Pathfinder: Kingmaker is just a few short weeks from release on the 25th, and I had the opportunity to get a comprehensive look at the game at PAX West. For those unaware, Pathfinder: Kingmaker is the first isometric RPG to bring the Pathfinder pen and paper RPG into a video game. It’s inspired by Baldur’s Gate and Fallout 1 and 2, and features a story based on the Kingmaker adventure path from Pathfinder.
Exploration was something stressed to me when I was being shown some Pathfinder: Kingmaker. There’s a wide map with more than 200 areas to explore, and the developers want players to roam and check every nook and cranny they can find. There’s plenty to discover in sidequests, events, and more.
The game will have 11 companions that function in the ways you’d expect in an isometric RPG. They will react to your choices, comment on the current goings on, and more importantly continually weigh your character and party to see if they want to stick with you or not. Based on your choices, some characters may leave or go as far as betraying or attacking you.
The party is the focus of the game, and each companion will be totally unique from the other. You’ll get to use them for more than just dialogue options and combat, too. The first place you’ll see that is in the rest system. Instead of just a static screen where time passes, the party is healed, etc., resting in Pathfinder: Kingmaker is physically setting up camp. You’ll have the opportunity to give companions tasks like guarding the camp, camouflaging the camp, hunting, and more. These tasks change based on where you’re at too, as you’re more likely to run into enemies in a place like a dungeon, both when a companion is out hunting and on guard duty.
Governing a Kingdom
The other way to use companions comes in governing your kingdom. As this is “Kingmaker,” having and running a kingdom is a big part of the game. The best way to understand what all that entails comes from the game’s Steam description:
Your kingdom is a reflection of your character and your choices throughout the game. It is a living thing shaped by your alignment, your allies, and your ability to lead your people. Not only can your kingdom expand, opening up new territories and allowing you to build new towns and communities, but your capital city will physically change based on your decisions, your policies, and even whom you choose to ally with. As your kingdom grows, a number of factions and neighboring countries will come to you to seek favor—and to test your strength.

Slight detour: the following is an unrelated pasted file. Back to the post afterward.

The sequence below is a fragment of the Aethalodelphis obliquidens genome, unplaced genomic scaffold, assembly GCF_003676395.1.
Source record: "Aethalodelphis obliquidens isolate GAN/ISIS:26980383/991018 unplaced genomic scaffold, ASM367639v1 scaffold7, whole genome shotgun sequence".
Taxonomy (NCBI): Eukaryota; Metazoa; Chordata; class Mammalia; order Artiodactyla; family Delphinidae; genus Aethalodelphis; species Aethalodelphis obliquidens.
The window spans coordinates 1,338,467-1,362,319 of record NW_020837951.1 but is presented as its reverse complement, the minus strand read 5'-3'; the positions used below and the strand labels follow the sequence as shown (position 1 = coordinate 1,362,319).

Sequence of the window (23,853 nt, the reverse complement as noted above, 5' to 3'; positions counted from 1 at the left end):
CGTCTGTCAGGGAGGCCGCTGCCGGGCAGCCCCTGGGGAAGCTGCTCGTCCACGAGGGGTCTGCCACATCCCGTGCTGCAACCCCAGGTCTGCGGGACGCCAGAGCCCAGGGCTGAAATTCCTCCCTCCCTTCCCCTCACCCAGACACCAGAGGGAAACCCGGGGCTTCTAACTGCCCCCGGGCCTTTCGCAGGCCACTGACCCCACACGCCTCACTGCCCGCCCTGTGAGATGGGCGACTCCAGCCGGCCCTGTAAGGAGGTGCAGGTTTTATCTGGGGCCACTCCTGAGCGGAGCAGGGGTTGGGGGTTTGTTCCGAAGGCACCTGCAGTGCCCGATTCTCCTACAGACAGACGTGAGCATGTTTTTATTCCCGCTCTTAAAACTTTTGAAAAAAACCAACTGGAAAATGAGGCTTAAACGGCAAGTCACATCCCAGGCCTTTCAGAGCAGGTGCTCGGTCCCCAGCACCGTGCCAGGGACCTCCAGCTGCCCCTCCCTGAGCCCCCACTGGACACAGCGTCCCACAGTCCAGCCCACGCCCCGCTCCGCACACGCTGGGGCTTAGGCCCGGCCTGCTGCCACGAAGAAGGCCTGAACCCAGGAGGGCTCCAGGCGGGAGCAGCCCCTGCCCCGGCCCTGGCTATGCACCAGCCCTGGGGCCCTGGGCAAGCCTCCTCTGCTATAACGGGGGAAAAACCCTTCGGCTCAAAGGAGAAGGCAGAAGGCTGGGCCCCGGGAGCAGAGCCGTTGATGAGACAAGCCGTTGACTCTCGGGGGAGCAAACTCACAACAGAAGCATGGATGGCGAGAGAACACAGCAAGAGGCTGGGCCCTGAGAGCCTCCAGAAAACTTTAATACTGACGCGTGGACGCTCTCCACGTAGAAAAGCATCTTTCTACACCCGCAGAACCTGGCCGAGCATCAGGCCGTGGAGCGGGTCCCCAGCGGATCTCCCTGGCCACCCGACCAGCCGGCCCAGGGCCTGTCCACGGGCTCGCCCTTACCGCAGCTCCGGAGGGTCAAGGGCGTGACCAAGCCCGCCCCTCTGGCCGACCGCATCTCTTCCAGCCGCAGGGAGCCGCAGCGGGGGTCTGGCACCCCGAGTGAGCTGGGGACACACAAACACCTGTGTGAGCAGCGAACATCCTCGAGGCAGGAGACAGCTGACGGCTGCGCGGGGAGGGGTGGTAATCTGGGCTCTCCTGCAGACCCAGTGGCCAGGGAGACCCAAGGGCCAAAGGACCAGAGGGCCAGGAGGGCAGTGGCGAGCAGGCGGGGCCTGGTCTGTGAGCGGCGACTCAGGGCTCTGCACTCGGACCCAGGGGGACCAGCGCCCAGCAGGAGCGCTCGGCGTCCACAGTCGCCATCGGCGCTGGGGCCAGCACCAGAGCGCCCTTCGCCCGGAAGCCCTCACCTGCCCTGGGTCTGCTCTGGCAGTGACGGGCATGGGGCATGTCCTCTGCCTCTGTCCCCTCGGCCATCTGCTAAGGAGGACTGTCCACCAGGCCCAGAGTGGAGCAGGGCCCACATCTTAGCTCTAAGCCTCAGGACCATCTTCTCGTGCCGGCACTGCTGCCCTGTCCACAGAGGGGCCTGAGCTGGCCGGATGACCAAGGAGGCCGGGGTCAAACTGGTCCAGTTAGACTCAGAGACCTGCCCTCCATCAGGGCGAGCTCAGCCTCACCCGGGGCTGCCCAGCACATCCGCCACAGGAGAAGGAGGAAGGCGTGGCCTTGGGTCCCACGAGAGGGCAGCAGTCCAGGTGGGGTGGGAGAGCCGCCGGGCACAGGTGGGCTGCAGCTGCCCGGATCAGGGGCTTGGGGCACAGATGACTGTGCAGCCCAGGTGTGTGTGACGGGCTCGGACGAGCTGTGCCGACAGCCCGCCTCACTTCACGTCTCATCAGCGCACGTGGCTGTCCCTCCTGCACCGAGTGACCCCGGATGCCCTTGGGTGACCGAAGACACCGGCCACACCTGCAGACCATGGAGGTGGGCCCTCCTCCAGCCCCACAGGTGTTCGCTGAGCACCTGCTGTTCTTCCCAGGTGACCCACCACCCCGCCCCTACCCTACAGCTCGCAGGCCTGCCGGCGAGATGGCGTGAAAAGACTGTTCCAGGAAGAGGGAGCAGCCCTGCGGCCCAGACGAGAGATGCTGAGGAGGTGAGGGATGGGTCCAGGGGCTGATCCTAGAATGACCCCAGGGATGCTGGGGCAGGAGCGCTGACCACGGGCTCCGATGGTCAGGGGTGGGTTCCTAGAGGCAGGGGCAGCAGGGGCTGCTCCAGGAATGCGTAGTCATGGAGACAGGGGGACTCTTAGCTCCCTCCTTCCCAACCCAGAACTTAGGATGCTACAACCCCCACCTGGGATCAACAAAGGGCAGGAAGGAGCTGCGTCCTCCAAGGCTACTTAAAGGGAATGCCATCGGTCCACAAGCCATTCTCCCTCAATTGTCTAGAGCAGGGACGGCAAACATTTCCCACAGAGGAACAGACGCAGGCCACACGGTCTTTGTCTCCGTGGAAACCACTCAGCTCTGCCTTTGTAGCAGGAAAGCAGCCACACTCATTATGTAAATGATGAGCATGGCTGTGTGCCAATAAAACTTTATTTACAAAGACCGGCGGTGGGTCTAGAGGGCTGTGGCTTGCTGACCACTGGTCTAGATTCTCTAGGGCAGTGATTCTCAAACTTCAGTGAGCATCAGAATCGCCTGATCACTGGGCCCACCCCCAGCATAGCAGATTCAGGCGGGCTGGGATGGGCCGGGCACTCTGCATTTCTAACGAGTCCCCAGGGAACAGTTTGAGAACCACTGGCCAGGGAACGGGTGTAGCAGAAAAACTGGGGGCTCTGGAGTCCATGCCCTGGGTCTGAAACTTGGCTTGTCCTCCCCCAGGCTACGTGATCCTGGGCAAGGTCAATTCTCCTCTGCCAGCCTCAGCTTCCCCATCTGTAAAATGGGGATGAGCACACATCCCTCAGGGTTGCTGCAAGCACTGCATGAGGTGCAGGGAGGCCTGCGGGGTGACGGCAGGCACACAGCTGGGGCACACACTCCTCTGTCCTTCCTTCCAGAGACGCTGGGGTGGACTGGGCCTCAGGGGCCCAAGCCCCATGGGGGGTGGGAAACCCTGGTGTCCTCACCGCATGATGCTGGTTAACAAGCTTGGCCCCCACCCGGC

Your companions play a key role in governing, serving as advisors and the actual people you task with carrying out your wishes. They will become intimately involved in the politics of your kingdom’s affairs, so understanding and using them to the best of your abilities will be an important part of Kingmaker‘s gameplay. Choosing who to send out with certain Kingdom events will be just as important as who to use in combat.
There are quite a few mechanics made for convenience, too. My personal favorite is that before you leave an area, you’ll get the opportunity to see all the loot left behind or missed from enemies you killed. From there you’ll get to keep what you want, which will help ensure you don’t miss something great. There’s also a story mode difficulty, which makes combat significantly easier and allows you to focus more on story and narrative decisions.
Finally, I saw a bit of the robust character creation system. When it comes to adapting a pen and paper RPG, there is likely no more important system in the entire game. The developer promises that you’ll have plenty of customization options, from the look of the character, to attributes, skills, and more. Basically, expect the process of creating a character in the pen and paper Pathfinder made in video game form. Another cool feature is the ability to upload your own portrait of a character. Owlcat said they recognized a lot of pen and paper players like to get portraits of their characters done and they wanted to give people the opportunity to make it part of the game.
That about sums up what was went over and what I saw. The last thing always worth reminding everyone is that the story is being helmed by Chris Avellone, who is credited with writing and designing some of the best games of all time, particularly isometric RPGs like Planescape: Torment and Baldur’s Gate.
Pathfinder: Kingmaker releases September 25th on PC, Mac, and Linux.
What do you think of Pathfinder: Kingmaker? Will you be looking into the game? If you were a Kickstarter backer, are you excited to see what the game has become?